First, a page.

Article Text


Effects of atorvastatin added to inhaled corticosteroids on lung function and sputum cell counts in atopic asthma
  1. E J Hothersall1,
  2. R Chaudhuri1,
  3. C McSharry2,
  4. I Donnelly2,
  5. J Lafferty1,
  6. A D McMahon3,
  7. C J Weir3,
  8. J Meiklejohn1,
  9. N Sattar4,
  10. I McInnes5,
  11. S Wood6,
  12. N C Thomson1
  1. 1
    Respiratory Medicine, University of Glasgow, Glasgow, UK
  2. 2
    Immunology, University of Glasgow, Glasgow, UK
  3. 3
    Robertson Centre for Biostatistics, University of Glasgow, Glasgow, UK
  4. 4
    Vascular Biochemistry, University of Glasgow, Glasgow, UK
  5. 5
    Rheumatology, University of Glasgow, Glasgow, UK
  6. 6
    General Practice, University of Glasgow, Glasgow, UK
  1. Professor N C Thomson, Respiratory Medicine Section, Division of Immunology, Infection and Inflammation, University of Glasgow and Gartnavel General Hospital, Glasgow G12 0YN, UK; n.c.thomson{at}


Background: Statins have anti-inflammatory properties that may be beneficial in the treatment of asthma. A study was undertaken to test the hypothesis that atorvastatin added to inhaled corticosteroids improves lung function and airway inflammation in atopic adults with asthma.

Methods: 54 adults with atopic asthma were recruited to a double-blind randomised controlled crossover trial comparing the effect of oral atorvastatin 40 mg daily with that of a matched placebo on asthma control and airway inflammation. Each treatment was administered for 8 weeks separated by a 6-week washout period. The primary outcome was morning peak expiratory flow (PEF). Secondary outcomes included forced expiratory volume in 1 s, asthma control questionnaire score, airway hyper-responsiveness to methacholine, induced sputum cytology and inflammatory biomarkers.

Results: At 8 weeks the change in mean morning PEF compared with baseline did not differ substantially between the atorvastatin and placebo treatment periods (mean difference −0.5 l/min, 95% CI −10.6 to 9.6, p = 0.921). Values for other clinical outcomes were similar between the atorvastatin and placebo treatment periods. The absolute sputum macrophage count was reduced after atorvastatin compared with placebo (mean difference −45.0×104 cells, 95% CI −80.1 to −9.7, p = 0.029), as was the sputum fluid leucotriene B4 (mean difference −88.1 pg/ml, 95% CI −156.4 to −19.9, p = 0.014).

Conclusion: The addition of atorvastatin to inhaled corticosteroids results in no short-term improvement in asthma control but reduces sputum macrophage counts in mild to moderate atopic asthma. The change in sputum macrophage count suggests potential areas for investigation of statins in other chronic lung diseases.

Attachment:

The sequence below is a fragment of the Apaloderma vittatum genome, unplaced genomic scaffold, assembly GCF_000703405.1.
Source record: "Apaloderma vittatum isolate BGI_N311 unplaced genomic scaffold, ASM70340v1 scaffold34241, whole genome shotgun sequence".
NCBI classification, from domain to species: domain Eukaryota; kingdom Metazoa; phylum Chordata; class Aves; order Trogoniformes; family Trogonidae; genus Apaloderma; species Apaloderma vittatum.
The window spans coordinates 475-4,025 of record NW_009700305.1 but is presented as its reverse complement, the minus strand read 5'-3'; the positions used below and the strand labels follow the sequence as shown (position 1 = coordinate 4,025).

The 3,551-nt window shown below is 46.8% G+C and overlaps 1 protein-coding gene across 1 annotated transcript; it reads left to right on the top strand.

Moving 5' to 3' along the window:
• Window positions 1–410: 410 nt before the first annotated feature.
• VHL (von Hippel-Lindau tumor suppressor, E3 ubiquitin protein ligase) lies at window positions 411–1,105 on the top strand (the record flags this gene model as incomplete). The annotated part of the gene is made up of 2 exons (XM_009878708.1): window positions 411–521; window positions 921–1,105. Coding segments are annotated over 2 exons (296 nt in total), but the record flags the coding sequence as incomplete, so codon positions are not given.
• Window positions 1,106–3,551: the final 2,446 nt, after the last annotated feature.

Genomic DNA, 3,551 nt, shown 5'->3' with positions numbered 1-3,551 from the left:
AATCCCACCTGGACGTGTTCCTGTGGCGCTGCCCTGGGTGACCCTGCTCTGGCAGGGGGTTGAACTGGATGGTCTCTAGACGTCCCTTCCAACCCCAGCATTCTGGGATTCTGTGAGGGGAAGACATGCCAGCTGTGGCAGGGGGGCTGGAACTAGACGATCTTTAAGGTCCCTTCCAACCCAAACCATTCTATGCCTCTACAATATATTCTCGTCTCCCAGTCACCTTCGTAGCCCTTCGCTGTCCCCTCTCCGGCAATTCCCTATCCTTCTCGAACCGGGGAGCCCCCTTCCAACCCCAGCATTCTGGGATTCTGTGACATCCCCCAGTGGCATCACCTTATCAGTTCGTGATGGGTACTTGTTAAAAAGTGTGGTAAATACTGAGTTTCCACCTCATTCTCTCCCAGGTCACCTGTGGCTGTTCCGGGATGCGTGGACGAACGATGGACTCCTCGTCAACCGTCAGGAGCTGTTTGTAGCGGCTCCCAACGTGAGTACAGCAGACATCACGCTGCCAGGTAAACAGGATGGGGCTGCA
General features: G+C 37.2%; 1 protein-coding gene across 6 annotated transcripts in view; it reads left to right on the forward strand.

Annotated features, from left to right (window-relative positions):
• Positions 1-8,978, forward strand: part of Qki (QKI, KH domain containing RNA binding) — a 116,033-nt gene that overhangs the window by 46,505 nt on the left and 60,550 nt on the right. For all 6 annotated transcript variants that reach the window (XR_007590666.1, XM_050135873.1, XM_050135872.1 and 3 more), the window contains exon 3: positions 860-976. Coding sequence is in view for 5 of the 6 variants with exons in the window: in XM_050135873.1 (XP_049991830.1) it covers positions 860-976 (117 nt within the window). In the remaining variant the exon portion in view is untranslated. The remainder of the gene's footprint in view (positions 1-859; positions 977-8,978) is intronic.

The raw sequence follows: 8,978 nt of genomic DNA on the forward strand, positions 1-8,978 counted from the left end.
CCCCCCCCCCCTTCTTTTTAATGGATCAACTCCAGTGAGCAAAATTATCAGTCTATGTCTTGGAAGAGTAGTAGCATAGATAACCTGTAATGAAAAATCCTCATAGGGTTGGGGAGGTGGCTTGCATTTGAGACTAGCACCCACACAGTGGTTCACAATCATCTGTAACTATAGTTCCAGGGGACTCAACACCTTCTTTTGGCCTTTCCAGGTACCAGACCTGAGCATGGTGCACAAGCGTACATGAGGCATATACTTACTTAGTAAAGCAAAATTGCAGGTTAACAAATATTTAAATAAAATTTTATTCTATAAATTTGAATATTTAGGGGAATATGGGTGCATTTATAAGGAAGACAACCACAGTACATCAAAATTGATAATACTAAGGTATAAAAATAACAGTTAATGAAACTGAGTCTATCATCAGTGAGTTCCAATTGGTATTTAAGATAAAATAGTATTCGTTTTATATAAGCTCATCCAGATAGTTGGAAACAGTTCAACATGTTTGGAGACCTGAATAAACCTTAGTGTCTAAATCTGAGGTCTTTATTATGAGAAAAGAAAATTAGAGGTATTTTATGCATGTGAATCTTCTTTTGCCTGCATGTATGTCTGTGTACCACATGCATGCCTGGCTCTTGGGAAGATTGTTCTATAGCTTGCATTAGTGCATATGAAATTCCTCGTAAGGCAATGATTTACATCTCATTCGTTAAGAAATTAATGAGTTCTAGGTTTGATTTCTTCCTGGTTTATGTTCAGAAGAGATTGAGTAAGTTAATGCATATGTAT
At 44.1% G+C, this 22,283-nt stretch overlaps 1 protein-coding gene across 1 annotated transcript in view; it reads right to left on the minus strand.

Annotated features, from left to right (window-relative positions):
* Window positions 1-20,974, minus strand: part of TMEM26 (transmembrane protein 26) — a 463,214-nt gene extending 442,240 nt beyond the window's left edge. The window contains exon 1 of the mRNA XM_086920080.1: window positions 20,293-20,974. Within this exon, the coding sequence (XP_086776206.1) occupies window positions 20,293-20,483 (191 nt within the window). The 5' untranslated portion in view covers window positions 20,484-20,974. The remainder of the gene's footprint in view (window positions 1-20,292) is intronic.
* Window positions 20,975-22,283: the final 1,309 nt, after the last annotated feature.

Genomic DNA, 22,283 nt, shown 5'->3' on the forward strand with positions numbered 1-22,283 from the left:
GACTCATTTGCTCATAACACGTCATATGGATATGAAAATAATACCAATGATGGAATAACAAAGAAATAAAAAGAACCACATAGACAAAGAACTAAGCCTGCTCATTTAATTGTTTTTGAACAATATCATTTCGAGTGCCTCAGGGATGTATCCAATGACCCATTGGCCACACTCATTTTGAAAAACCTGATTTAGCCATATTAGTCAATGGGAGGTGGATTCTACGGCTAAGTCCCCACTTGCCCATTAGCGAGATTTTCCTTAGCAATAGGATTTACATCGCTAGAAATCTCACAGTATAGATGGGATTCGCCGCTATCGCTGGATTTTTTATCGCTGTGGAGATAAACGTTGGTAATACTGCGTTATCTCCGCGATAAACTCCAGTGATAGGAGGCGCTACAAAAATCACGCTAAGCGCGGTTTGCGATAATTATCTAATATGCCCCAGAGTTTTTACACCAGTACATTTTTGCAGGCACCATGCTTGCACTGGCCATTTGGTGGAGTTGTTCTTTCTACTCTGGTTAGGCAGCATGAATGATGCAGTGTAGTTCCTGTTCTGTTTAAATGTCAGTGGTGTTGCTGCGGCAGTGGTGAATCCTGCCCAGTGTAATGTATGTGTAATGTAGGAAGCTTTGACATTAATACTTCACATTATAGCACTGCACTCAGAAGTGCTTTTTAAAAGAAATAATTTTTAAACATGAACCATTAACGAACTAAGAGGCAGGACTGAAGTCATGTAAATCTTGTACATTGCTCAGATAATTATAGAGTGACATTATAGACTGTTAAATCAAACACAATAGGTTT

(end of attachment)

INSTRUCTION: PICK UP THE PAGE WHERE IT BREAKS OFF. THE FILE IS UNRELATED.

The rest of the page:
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Statins are inhibitors of 3-hydroxymethyl-3-glutaryl coenzyme A reductase (HMG CoA reductase), a rate-limiting step in cholesterol synthesis. In addition to clinically important cholesterol-lowering properties,1 statins also have diverse anti-inflammatory effects.25 They prevent the isoprenylation of signalling molecules such as Ras and Rho, which are involved in driving many inflammatory processes including lymphocyte activation. Statin treatment therefore has the potential to modify immune-driven diseases, and this has been tested in experimental models of autoimmune diseases.6 A recent trial of atorvastatin in rheumatoid arthritis showed improvement in clinical outcome measures7 associated with reduction in blood inflammatory biomarkers such as erythrocyte sedimentation rate, C-reactive protein (CRP) and interleukin 6 (IL6).

Atopic asthma is an immune-mediated airway disease associated with eosinophilic airway inflammation and Th2 cytokine functional profile.8 Recent studies have shown that simvastatin and pravastatin can effectively reduce these acute changes in murine models of allergic lung inflammation.3 9 10 It has been postulated that the anti-inflammatory effects of statins may have relevance for the treatment of asthma and other respiratory disease.5

The aim of this study was to test the hypothesis that atorvastatin added to inhaled corticosteroid treatment improves lung function and sputum cell counts in atopic adults with asthma. We designed a randomised double-blind crossover placebo controlled trial to investigate the effect of oral atorvastatin 40 mg daily for 8 weeks on measures of asthma control and airway inflammation in adults with allergic asthma receiving inhaled corticosteroids alone. The dose and duration of statin therapy with atorvastatin was greater than that used in a previous placebo controlled crossover trial of short-term low-dose simvastatin in 16 subjects with steroid-naïve asthma which showed no clinical beneficial effects on asthma control.11 Atorvastatin was chosen because of its favourable in vitro and in vivo anti-inflammatory properties7 12 13 and evidence of clinical benefit at a dose of 40 mg daily in rheumatoid arthritis.7



Subjects with chronic symptomatic atopic asthma aged 18–70 years were recruited from general practices and hospital clinics. They were taking ⩽1000 μg beclometasone equivalent daily, no other medication for asthma other than a short-acting β2 agonist and had been on stable medication for at least 4 weeks before randomisation. Atopy to common allergens was established by skin prick test or specific serum IgE antibody measurement. Subjects were excluded if they were pregnant or lactating, current smokers, ex-smokers with a smoking history of >5 pack-years, receiving statins or had a known allergy to them, had a respiratory tract infection or needed oral corticosteroids in the 6 weeks preceding inclusion. All participants gave written informed consent. The study was approved by the West Glasgow ethics committee.

Study design and assignment